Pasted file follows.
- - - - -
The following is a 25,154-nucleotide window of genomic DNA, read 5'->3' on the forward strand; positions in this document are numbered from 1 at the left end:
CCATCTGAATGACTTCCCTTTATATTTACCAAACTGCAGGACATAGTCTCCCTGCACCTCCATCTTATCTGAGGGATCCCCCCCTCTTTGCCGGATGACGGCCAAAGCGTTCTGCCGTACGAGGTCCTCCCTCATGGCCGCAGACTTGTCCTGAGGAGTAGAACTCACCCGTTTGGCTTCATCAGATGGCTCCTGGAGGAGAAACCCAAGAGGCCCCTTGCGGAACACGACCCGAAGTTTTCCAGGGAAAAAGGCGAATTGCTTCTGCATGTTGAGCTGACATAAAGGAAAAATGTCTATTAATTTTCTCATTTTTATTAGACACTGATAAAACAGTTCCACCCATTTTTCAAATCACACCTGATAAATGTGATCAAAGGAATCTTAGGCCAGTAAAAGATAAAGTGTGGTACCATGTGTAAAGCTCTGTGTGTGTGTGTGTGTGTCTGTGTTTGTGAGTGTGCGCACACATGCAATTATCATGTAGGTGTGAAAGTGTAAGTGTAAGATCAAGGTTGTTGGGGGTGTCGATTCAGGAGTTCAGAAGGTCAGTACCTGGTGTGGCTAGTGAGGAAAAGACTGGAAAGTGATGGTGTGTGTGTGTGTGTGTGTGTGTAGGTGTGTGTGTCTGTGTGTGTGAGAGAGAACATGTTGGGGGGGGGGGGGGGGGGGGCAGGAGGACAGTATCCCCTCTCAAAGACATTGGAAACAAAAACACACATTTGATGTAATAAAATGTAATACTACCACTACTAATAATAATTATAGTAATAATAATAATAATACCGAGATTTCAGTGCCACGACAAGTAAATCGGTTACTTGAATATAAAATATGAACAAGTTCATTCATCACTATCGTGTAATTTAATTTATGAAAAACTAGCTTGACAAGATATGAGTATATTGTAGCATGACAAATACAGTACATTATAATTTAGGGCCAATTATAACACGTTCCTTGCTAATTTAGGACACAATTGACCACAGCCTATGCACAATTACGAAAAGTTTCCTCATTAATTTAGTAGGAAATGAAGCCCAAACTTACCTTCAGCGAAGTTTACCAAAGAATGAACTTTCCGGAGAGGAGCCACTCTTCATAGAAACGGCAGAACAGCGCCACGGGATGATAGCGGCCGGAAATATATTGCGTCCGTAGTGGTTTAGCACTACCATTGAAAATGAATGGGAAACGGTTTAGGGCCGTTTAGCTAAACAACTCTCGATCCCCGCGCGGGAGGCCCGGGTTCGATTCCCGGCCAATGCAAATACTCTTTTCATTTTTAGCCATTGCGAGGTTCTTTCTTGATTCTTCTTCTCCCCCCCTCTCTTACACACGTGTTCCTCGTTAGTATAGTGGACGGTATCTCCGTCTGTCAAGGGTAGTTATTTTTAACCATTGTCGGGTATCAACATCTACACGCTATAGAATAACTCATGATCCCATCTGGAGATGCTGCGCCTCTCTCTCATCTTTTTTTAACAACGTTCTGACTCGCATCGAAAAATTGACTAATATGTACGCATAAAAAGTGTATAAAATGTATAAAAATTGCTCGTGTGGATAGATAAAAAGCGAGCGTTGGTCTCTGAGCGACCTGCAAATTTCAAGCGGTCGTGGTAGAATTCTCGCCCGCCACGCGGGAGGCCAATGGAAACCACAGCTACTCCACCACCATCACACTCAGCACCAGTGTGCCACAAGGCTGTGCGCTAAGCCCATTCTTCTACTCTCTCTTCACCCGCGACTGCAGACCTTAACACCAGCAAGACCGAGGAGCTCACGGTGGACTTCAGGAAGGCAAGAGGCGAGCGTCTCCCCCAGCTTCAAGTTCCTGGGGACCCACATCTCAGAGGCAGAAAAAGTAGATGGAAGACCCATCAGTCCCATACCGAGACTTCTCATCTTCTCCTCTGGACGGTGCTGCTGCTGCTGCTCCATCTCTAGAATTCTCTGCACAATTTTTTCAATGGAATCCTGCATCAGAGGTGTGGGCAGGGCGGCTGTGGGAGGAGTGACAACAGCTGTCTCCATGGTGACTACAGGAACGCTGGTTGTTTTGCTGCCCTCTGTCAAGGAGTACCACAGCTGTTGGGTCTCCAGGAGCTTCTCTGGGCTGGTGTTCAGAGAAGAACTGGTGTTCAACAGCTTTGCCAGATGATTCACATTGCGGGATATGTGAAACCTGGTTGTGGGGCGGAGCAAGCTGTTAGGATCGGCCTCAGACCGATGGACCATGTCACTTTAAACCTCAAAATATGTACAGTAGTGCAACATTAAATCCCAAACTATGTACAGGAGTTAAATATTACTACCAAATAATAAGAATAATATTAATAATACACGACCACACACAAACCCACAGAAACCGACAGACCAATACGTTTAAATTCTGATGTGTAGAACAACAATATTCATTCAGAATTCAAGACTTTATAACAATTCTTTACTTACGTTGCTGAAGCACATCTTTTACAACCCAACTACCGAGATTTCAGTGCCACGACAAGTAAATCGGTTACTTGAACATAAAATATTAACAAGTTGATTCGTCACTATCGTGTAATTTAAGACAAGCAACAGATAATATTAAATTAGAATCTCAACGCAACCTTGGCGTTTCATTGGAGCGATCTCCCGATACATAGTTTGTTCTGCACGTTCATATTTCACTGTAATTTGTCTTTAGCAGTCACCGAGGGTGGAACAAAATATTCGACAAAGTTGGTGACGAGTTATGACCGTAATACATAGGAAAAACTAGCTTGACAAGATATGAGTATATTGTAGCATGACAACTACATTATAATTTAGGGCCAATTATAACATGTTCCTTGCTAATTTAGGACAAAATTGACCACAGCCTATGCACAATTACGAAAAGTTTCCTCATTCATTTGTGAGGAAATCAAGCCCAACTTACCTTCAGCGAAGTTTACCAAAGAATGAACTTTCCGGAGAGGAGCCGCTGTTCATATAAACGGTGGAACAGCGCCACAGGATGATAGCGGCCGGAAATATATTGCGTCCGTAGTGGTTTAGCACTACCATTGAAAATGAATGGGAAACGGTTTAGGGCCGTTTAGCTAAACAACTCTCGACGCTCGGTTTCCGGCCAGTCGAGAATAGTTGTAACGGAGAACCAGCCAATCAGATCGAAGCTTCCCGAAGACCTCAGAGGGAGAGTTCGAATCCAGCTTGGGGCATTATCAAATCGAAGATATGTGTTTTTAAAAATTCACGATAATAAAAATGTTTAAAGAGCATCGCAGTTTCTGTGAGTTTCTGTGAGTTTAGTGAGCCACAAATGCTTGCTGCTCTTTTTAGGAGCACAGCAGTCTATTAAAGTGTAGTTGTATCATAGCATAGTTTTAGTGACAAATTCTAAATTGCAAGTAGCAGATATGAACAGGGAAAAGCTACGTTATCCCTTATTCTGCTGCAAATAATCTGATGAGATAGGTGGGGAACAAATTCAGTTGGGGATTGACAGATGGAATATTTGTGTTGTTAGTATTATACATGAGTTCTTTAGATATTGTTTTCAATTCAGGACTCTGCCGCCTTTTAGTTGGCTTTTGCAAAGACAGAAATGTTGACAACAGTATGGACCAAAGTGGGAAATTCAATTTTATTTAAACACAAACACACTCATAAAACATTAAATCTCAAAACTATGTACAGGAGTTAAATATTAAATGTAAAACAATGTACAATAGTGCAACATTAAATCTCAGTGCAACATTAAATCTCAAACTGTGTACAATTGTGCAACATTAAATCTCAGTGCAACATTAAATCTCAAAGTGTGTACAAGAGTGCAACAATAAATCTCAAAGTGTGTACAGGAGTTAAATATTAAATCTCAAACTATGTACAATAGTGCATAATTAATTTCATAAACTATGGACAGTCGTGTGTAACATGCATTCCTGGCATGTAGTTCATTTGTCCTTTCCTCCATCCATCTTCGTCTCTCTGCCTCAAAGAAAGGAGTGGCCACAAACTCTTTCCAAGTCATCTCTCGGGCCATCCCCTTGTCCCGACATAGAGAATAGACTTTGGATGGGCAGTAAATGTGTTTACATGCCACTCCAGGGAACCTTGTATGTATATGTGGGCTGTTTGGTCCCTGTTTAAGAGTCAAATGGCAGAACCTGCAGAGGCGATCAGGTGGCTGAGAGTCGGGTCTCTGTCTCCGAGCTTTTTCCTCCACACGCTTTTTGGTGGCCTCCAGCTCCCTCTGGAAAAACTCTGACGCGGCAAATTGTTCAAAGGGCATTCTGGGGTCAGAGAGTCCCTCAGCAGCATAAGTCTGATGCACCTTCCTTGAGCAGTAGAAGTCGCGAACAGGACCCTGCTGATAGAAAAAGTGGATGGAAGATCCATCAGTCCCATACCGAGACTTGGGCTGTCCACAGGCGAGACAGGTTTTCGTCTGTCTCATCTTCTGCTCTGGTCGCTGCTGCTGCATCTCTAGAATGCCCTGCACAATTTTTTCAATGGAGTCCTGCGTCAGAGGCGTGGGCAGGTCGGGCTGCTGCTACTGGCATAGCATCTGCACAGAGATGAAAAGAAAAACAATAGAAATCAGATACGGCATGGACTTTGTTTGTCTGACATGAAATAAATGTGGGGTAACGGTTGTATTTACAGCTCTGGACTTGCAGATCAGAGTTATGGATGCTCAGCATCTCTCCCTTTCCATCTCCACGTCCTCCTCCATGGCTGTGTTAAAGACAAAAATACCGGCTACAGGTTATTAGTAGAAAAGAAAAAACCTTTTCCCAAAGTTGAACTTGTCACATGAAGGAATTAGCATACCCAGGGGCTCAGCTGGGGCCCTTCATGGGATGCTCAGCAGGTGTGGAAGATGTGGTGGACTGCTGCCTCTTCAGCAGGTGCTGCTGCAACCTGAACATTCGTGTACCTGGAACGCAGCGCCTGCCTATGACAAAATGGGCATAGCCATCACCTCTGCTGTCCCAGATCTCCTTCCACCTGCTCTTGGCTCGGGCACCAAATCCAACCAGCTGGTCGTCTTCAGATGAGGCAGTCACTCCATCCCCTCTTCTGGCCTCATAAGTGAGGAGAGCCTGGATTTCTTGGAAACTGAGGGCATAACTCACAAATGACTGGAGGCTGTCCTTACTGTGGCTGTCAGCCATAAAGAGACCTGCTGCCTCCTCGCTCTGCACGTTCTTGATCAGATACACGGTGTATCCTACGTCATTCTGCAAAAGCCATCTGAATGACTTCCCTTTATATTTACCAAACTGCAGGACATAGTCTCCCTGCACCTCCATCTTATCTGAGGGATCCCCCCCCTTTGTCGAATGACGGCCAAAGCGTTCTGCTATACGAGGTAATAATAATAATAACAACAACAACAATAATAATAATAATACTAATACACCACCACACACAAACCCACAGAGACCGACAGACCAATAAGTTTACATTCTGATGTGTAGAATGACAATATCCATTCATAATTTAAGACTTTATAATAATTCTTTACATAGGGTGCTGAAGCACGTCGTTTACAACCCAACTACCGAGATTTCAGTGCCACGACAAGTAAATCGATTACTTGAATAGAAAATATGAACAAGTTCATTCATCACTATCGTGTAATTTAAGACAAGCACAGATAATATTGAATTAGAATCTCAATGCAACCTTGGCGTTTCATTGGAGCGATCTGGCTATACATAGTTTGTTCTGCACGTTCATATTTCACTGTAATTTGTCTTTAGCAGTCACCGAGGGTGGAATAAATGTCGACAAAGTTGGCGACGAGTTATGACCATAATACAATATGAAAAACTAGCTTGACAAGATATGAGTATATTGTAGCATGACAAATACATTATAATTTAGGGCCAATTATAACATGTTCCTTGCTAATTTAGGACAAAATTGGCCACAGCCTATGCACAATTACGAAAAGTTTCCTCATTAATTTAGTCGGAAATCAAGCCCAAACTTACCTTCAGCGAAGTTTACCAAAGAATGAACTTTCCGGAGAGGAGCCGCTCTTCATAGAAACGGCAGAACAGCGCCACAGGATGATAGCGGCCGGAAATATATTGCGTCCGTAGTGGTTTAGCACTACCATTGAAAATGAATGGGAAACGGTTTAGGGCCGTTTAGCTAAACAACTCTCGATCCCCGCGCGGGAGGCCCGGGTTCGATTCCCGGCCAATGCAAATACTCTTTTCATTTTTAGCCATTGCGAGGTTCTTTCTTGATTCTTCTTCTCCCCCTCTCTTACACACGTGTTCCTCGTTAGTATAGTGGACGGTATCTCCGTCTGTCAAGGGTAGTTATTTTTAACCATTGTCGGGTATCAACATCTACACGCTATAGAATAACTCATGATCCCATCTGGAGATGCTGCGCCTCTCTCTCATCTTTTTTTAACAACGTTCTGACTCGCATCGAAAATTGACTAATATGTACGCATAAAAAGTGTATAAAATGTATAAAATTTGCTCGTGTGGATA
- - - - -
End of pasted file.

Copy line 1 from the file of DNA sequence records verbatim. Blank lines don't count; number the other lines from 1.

The following is a 25,154-nucleotide window of genomic DNA, read 5'->3' on the forward strand; positions in this document are numbered from 1 at the left end: